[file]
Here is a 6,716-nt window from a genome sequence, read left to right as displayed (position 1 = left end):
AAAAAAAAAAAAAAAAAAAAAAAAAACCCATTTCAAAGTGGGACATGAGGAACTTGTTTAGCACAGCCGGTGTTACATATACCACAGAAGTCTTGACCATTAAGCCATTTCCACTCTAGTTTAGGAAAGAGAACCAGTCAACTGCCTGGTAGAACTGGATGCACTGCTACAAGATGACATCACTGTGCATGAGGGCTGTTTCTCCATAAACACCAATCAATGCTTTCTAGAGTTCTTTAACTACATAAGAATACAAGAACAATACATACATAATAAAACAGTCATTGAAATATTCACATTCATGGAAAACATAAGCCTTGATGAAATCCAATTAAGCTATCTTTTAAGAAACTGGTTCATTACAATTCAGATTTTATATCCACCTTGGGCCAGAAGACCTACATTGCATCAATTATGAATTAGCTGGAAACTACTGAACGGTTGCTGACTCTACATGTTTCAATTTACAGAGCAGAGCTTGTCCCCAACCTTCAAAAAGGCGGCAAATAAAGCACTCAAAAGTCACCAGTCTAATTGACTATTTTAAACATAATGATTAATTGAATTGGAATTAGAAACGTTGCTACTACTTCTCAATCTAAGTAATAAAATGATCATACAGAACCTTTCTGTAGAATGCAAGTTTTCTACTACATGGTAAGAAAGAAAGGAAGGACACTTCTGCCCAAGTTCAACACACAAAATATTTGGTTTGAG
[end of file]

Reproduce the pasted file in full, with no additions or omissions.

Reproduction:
Here is a 6,716-nt window from a genome sequence, read left to right as displayed (position 1 = left end):
AAAAAAAAAAAAAAAAAAAAAAAAAACCCATTTCAAAGTGGGACATGAGGAACTTGTTTAGCACAGCCGGTGTTACATATACCACAGAAGTCTTGACCATTAAGCCATTTCCACTCTAGTTTAGGAAAGAGAACCAGTCAACTGCCTGGTAGAACTGGATGCACTGCTACAAGATGACATCACTGTGCATGAGGGCTGTTTCTCCATAAACACCAATCAATGCTTTCTAGAGTTCTTTAACTACATAAGAATACAAGAACAATACATACATAATAAAACAGTCATTGAAATATTCACATTCATGGAAAACATAAGCCTTGATGAAATCCAATTAAGCTATCTTTTAAGAAACTGGTTCATTACAATTCAGATTTTATATCCACCTTGGGCCAGAAGACCTACATTGCATCAATTATGAATTAGCTGGAAACTACTGAACGGTTGCTGACTCTACATGTTTCAATTTACAGAGCAGAGCTTGTCCCCAACCTTCAAAAAGGCGGCAAATAAAGCACTCAAAAGTCACCAGTCTAATTGACTATTTTAAACATAATGATTAATTGAATTGGAATTAGAAACGTTGCTACTACTTCTCAATCTAAGTAATAAAATGATCATACAGAACCTTTCTGTAGAATGCAAGTTTTCTACTACATGGTAAGAAAGAAAGGAAGGACACTTCTGCCCAAGTTCAACACACAAAATATTTGGTTTGAG